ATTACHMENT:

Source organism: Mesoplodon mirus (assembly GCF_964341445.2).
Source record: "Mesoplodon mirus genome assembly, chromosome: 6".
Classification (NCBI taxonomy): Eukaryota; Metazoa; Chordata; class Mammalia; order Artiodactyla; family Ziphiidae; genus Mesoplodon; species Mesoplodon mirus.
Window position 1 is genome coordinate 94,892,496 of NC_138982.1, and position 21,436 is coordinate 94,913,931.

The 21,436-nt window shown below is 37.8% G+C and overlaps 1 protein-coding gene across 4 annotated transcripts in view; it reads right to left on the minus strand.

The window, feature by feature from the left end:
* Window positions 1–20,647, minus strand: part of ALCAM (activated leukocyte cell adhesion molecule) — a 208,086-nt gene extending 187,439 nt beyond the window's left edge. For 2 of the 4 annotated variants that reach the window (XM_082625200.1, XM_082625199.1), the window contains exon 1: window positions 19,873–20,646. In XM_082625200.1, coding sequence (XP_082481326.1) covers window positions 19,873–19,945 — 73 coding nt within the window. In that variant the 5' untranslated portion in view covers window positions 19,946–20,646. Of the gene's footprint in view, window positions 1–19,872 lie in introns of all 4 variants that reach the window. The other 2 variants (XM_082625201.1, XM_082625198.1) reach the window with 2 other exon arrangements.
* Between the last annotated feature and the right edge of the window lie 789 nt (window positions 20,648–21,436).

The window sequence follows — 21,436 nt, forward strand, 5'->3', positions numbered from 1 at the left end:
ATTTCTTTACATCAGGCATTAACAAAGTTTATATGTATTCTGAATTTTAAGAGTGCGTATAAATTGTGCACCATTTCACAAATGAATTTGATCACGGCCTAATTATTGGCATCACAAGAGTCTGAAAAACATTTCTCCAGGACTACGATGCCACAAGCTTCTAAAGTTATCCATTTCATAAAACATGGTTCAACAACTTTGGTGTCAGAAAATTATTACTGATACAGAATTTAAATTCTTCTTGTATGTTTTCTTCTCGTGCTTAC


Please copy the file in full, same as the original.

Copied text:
Source organism: Mesoplodon mirus (assembly GCF_964341445.2).
Source record: "Mesoplodon mirus genome assembly, chromosome: 6".
Classification (NCBI taxonomy): Eukaryota; Metazoa; Chordata; class Mammalia; order Artiodactyla; family Ziphiidae; genus Mesoplodon; species Mesoplodon mirus.
Window position 1 is genome coordinate 94,892,496 of NC_138982.1, and position 21,436 is coordinate 94,913,931.

The 21,436-nt window shown below is 37.8% G+C and overlaps 1 protein-coding gene across 4 annotated transcripts in view; it reads right to left on the minus strand.

The window, feature by feature from the left end:
* Window positions 1–20,647, minus strand: part of ALCAM (activated leukocyte cell adhesion molecule) — a 208,086-nt gene extending 187,439 nt beyond the window's left edge. For 2 of the 4 annotated variants that reach the window (XM_082625200.1, XM_082625199.1), the window contains exon 1: window positions 19,873–20,646. In XM_082625200.1, coding sequence (XP_082481326.1) covers window positions 19,873–19,945 — 73 coding nt within the window. In that variant the 5' untranslated portion in view covers window positions 19,946–20,646. Of the gene's footprint in view, window positions 1–19,872 lie in introns of all 4 variants that reach the window. The other 2 variants (XM_082625201.1, XM_082625198.1) reach the window with 2 other exon arrangements.
* Between the last annotated feature and the right edge of the window lie 789 nt (window positions 20,648–21,436).

The window sequence follows — 21,436 nt, forward strand, 5'->3', positions numbered from 1 at the left end:
ATTTCTTTACATCAGGCATTAACAAAGTTTATATGTATTCTGAATTTTAAGAGTGCGTATAAATTGTGCACCATTTCACAAATGAATTTGATCACGGCCTAATTATTGGCATCACAAGAGTCTGAAAAACATTTCTCCAGGACTACGATGCCACAAGCTTCTAAAGTTATCCATTTCATAAAACATGGTTCAACAACTTTGGTGTCAGAAAATTATTACTGATACAGAATTTAAATTCTTCTTGTATGTTTTCTTCTCGTGCTTAC